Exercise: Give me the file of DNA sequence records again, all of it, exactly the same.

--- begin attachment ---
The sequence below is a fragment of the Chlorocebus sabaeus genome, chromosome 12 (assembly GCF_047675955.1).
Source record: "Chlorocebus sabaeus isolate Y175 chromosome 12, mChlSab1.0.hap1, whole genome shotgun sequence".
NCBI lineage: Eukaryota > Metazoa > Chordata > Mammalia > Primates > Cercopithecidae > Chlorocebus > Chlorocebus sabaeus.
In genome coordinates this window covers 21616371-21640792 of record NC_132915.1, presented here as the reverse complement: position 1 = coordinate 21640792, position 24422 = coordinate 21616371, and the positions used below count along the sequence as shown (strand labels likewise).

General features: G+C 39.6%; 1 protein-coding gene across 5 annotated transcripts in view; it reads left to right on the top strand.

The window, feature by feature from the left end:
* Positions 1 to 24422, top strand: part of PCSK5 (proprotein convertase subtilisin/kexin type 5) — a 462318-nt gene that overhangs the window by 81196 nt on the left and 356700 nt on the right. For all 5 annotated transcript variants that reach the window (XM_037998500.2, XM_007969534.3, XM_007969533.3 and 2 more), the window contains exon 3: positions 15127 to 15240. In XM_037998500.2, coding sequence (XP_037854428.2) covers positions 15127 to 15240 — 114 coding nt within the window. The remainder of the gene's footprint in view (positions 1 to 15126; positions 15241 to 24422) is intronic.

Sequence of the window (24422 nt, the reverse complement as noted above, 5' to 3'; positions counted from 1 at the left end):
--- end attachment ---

The sequence below is a fragment of the Chlorocebus sabaeus genome, chromosome 12 (assembly GCF_047675955.1).
Source record: "Chlorocebus sabaeus isolate Y175 chromosome 12, mChlSab1.0.hap1, whole genome shotgun sequence".
NCBI lineage: Eukaryota > Metazoa > Chordata > Mammalia > Primates > Cercopithecidae > Chlorocebus > Chlorocebus sabaeus.
In genome coordinates this window covers 21616371-21640792 of record NC_132915.1, presented here as the reverse complement: position 1 = coordinate 21640792, position 24422 = coordinate 21616371, and the positions used below count along the sequence as shown (strand labels likewise).

General features: G+C 39.6%; 1 protein-coding gene across 5 annotated transcripts in view; it reads left to right on the top strand.

The window, feature by feature from the left end:
* Positions 1 to 24422, top strand: part of PCSK5 (proprotein convertase subtilisin/kexin type 5) — a 462318-nt gene that overhangs the window by 81196 nt on the left and 356700 nt on the right. For all 5 annotated transcript variants that reach the window (XM_037998500.2, XM_007969534.3, XM_007969533.3 and 2 more), the window contains exon 3: positions 15127 to 15240. In XM_037998500.2, coding sequence (XP_037854428.2) covers positions 15127 to 15240 — 114 coding nt within the window. The remainder of the gene's footprint in view (positions 1 to 15126; positions 15241 to 24422) is intronic.

Sequence of the window (24422 nt, the reverse complement as noted above, 5' to 3'; positions counted from 1 at the left end):